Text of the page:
Well done and thanks for sharing all of that. My one question, and it’s an honest one, is how to reconcile the notion that men aren’t allowed to be sick (I’m not disputing that this is so) with the cultural narrative of the “man flu.” In other words, that when men are sick, they are complete and utter babies about it. Illnesses that women routinely work through put men to bed, totally incapacitated.

I’m sure there are men who don’t do this, and perhaps it has something to do with socio-economic class. I don’t know, which is why I’m asking for your take on it, but every woman I spend time with always laughs about what a baby her man is when he’s sick. The very term “man flu” refers to having a bit of a cold, but that has become so overblown in the man’s mind as to be as serious as the flu. So, what do you think this is about? It’s apparently a wide-spread cultural narrative and not just a US thing.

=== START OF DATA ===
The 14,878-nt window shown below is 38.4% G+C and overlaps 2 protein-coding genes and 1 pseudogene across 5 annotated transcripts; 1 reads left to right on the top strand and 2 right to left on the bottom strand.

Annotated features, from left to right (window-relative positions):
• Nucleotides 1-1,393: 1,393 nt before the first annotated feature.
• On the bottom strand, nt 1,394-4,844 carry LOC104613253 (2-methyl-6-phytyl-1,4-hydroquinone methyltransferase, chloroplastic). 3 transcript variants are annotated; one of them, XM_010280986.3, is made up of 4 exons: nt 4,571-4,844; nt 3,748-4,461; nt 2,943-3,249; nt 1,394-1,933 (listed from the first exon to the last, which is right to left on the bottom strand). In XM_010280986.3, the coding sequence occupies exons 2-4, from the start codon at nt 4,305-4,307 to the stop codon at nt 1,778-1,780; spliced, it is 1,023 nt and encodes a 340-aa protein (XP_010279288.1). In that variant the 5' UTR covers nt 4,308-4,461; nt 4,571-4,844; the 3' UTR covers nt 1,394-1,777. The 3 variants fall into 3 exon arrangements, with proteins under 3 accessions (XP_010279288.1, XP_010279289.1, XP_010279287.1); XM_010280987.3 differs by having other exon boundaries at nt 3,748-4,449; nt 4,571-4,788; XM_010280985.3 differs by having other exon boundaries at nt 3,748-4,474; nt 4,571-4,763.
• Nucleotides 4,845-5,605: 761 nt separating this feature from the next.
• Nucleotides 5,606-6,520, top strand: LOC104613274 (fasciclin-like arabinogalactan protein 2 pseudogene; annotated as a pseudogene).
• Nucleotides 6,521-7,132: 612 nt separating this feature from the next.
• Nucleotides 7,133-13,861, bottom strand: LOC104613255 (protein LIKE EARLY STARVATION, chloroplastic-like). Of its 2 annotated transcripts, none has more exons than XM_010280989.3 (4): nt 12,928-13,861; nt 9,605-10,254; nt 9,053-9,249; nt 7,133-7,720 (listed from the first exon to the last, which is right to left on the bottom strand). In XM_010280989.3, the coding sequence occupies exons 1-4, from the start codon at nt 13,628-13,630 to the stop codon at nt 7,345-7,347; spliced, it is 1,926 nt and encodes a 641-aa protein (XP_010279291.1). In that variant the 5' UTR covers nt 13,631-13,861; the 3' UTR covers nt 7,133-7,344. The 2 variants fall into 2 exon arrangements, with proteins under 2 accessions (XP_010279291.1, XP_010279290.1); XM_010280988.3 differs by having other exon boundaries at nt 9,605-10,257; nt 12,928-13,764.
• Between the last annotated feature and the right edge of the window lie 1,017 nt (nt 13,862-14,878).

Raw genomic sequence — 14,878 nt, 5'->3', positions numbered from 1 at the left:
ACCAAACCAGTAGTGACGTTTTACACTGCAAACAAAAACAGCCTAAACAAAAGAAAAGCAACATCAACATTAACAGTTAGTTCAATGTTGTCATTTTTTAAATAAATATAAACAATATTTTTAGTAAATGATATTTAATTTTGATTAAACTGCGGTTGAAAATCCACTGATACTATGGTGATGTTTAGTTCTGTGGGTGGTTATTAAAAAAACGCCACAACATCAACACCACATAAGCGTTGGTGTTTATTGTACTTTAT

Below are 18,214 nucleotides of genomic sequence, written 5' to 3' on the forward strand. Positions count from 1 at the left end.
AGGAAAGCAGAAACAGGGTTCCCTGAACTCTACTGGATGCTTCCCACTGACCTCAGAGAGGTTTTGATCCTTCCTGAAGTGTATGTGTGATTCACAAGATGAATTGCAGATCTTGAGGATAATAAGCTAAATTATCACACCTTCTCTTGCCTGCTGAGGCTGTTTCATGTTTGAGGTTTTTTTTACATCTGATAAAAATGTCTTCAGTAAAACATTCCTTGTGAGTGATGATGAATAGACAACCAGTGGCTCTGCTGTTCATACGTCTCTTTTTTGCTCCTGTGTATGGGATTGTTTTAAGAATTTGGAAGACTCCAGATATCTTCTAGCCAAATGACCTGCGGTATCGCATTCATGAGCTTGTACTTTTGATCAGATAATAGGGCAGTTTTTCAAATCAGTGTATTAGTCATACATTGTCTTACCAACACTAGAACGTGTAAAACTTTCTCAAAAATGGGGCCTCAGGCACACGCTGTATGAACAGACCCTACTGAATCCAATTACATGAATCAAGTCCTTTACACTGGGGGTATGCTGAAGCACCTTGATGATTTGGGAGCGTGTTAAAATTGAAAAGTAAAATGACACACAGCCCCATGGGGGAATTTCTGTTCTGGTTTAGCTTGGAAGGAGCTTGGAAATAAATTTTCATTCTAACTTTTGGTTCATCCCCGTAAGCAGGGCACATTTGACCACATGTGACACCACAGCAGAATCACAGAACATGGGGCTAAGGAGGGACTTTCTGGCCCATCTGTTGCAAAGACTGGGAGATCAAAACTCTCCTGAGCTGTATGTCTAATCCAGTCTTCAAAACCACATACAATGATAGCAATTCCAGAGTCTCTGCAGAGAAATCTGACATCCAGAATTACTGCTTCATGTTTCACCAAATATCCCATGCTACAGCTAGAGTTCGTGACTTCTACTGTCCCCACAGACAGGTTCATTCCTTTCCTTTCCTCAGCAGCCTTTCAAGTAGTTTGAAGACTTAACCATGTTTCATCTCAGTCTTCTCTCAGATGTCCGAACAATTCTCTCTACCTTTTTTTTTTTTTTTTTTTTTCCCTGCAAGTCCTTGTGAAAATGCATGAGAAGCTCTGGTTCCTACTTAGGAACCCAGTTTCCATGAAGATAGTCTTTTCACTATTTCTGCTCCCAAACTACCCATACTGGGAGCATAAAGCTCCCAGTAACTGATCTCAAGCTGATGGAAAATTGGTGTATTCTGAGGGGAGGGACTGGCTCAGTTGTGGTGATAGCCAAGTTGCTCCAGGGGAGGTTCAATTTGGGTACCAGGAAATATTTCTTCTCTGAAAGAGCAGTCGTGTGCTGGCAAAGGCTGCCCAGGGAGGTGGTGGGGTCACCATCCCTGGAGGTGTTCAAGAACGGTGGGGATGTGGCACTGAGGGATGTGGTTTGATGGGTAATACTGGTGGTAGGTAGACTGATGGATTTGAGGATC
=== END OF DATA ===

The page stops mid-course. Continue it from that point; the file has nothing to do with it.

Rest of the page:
Man flu is a phrase that refers to the idea that men, when they have a common cold, experience and self-report symptoms of greater severity, akin to those experienced during the flu. While a commonly-used phrase in much of the English speaking world, there is a continuing discussion over the scientific basis.[1][2]” ~From Wikipedia

Dispelling cultural myths with research-driven stories. My favorite word is “specious.” Not fragile like a flower; fragile like a bomb! Twitter @ElleBeau

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